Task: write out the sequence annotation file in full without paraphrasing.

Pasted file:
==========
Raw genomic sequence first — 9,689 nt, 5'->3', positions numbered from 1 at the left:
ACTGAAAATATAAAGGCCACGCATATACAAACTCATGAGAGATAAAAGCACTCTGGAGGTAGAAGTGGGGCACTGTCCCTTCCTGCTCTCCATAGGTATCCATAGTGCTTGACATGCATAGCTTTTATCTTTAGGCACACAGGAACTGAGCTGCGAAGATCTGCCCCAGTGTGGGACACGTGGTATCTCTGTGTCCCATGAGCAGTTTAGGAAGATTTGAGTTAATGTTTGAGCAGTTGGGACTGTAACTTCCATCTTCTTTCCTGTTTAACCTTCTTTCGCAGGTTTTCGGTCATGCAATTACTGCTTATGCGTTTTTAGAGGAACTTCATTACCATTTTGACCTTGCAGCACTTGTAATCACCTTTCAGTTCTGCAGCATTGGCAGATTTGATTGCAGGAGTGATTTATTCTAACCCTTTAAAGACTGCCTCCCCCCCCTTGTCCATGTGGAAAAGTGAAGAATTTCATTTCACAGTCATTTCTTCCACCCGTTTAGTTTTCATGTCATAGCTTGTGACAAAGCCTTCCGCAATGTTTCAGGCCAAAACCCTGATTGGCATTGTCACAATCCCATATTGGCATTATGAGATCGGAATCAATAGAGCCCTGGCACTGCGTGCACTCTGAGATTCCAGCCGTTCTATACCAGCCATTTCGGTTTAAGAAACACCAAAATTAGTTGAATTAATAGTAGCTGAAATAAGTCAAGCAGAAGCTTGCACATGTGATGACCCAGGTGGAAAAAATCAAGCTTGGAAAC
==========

Raw genomic sequence first — 9,689 nt, 5'->3', positions numbered from 1 at the left:
ACTGAAAATATAAAGGCCACGCATATACAAACTCATGAGAGATAAAAGCACTCTGGAGGTAGAAGTGGGGCACTGTCCCTTCCTGCTCTCCATAGGTATCCATAGTGCTTGACATGCATAGCTTTTATCTTTAGGCACACAGGAACTGAGCTGCGAAGATCTGCCCCAGTGTGGGACACGTGGTATCTCTGTGTCCCATGAGCAGTTTAGGAAGATTTGAGTTAATGTTTGAGCAGTTGGGACTGTAACTTCCATCTTCTTTCCTGTTTAACCTTCTTTCGCAGGTTTTCGGTCATGCAATTACTGCTTATGCGTTTTTAGAGGAACTTCATTACCATTTTGACCTTGCAGCACTTGTAATCACCTTTCAGTTCTGCAGCATTGGCAGATTTGATTGCAGGAGTGATTTATTCTAACCCTTTAAAGACTGCCTCCCCCCCCTTGTCCATGTGGAAAAGTGAAGAATTTCATTTCACAGTCATTTCTTCCACCCGTTTAGTTTTCATGTCATAGCTTGTGACAAAGCCTTCCGCAATGTTTCAGGCCAAAACCCTGATTGGCATTGTCACAATCCCATATTGGCATTATGAGATCGGAATCAATAGAGCCCTGGCACTGCGTGCACTCTGAGATTCCAGCCGTTCTATACCAGCCATTTCGGTTTAAGAAACACCAAAATTAGTTGAATTAATAGTAGCTGAAATAAGTCAAGCAGAAGCTTGCACATGTGATGACCCAGGTGGAAAAAATCAAGCTTGGAAAC